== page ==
Vertigo (1958): Hitchcock, what more can I say?



My rating: 9

IMDB rating: 8.5

IMDB link:

Dearest reader,

To me, watching a Hitchcock film is like stepping into an alternative universe. There, different rules apply than in our (in comparison) mundane, colorless world. We analysed this film in Film Class and although there exists countless literature on this film and its different narrative and stylistic features, everyone in the class was able to find something unique about the film. One in particular, talked about the depiction of the ultimate woman in this film,  as embodies through Midge, Madeleine and Judy.

What I found quite amazing, and this was also the topic of my research essay, was the placement of the character Scottie in and between doors during the Judy/Madeleine transformation. To me, this can be compared to the mythical, Janus (the two-faced god of doors and beginnings) and during the the final scene Scottie undergoes a godlike transformation, that in the last high angled shot, likens him to Janus, fully.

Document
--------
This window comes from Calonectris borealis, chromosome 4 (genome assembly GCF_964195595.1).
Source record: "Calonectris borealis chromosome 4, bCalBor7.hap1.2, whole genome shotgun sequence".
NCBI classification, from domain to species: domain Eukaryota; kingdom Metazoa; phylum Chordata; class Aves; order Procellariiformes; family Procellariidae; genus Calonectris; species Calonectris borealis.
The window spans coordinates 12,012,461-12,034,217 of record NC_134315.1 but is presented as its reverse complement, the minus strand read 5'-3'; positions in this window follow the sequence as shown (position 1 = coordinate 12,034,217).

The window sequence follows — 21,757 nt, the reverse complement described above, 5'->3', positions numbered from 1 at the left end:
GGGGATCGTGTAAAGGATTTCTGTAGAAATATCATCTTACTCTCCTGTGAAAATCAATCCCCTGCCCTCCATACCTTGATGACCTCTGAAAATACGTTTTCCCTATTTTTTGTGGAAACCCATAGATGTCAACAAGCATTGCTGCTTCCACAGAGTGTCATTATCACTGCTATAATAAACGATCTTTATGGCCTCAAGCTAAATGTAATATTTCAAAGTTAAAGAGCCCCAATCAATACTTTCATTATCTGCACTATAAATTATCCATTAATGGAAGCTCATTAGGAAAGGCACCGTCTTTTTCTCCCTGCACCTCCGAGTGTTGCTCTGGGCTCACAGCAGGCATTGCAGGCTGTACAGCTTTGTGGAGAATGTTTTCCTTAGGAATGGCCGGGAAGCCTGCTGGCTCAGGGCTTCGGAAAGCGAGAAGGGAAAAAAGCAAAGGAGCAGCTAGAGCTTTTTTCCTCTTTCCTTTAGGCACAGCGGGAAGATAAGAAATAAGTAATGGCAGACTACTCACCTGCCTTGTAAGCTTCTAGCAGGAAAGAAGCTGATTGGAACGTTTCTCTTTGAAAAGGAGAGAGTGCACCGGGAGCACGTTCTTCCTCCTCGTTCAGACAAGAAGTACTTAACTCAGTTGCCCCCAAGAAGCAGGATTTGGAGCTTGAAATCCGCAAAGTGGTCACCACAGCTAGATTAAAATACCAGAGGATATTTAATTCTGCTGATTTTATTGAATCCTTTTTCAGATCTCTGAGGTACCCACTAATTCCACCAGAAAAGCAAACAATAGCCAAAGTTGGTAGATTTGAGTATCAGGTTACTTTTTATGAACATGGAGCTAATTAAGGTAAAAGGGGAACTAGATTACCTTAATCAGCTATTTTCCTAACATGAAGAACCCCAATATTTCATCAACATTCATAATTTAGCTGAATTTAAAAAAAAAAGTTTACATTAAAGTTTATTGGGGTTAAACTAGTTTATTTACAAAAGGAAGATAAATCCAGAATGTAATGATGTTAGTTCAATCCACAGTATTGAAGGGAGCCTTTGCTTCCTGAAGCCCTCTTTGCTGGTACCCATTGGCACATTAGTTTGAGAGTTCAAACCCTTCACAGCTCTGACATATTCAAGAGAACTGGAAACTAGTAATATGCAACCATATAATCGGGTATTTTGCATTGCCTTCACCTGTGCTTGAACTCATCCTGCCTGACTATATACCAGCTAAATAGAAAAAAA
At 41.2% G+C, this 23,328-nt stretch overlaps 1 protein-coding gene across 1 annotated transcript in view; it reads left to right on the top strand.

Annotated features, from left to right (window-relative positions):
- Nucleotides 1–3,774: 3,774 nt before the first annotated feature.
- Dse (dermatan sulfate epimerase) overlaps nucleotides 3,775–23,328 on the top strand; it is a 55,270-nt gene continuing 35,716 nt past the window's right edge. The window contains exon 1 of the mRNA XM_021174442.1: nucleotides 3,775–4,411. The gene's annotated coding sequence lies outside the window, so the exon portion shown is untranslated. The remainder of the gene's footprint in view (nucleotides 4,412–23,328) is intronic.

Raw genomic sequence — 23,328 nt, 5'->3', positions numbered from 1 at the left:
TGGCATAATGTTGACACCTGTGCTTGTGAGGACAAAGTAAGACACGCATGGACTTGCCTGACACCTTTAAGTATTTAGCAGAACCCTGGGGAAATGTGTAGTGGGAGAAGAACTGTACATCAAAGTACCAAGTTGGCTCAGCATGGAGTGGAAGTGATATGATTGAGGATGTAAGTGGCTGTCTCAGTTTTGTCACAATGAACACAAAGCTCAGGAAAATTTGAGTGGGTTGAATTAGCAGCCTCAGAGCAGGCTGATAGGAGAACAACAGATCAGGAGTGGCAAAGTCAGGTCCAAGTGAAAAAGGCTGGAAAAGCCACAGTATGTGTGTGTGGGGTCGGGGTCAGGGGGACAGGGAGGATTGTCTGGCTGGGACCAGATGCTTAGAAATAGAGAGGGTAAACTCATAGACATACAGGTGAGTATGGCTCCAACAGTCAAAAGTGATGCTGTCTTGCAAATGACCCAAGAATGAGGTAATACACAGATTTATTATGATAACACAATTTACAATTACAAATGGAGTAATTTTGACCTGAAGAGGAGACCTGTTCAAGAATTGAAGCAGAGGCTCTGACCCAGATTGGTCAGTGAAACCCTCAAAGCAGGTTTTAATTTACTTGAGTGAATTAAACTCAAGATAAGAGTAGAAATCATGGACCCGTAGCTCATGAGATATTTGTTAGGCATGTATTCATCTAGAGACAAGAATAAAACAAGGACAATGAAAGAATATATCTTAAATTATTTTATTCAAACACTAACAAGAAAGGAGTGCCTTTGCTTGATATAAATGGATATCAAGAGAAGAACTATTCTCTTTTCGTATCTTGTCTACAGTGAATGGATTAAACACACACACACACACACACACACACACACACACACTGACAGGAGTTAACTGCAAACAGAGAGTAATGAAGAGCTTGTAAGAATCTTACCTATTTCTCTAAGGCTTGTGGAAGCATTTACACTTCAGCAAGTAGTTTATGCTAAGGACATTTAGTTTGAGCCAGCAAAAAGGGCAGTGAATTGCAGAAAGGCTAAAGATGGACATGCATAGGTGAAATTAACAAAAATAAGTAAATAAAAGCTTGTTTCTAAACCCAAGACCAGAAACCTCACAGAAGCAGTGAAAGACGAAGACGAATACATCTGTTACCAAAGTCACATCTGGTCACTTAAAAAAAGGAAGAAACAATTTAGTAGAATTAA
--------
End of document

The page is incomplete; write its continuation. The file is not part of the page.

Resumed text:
Since the release of the 2012 movie, Hitchcock, emphasis has again been placed on Hitchcock’s obsession with blonde woman. Kim Novak is no exception; as Madeleine she is a blonde, but as Judy, a brunette she needs to be transformed into a blonde. This is just one of the many ways that the Oedipal figure of Scottie is compared to that of Hitchcock himself.

The use of color in this film is amazing; from the blonde hair, the beach scenes, to the famous green mist that Judy emerges from as Madeleine, this film uses literally every cinematographic element to its full advantage.

The question remains; why should you, as a 21st century viewer still be watching Hitchcock and his Vertigo? The answer is so simple, it is almost too easy. Vertigo is an amazingly technical film, with a brilliant narrative, all its issues are even more relevant today than it ever were, it was made in a time where Hollywood was at its prime but still it is unpolluted of the modern Hollywood ‘blockbuster-phenoma’. Initial reviews were so bad, that Hitchcock later refused to show the film, but since 1996 this film has been called the greatest achievement in cinema, and how right they are!

For other great reviews of Vertigo, read:

The Hitchcock Haul: Vertigo (1958).

Vertigo – The Movie Review.


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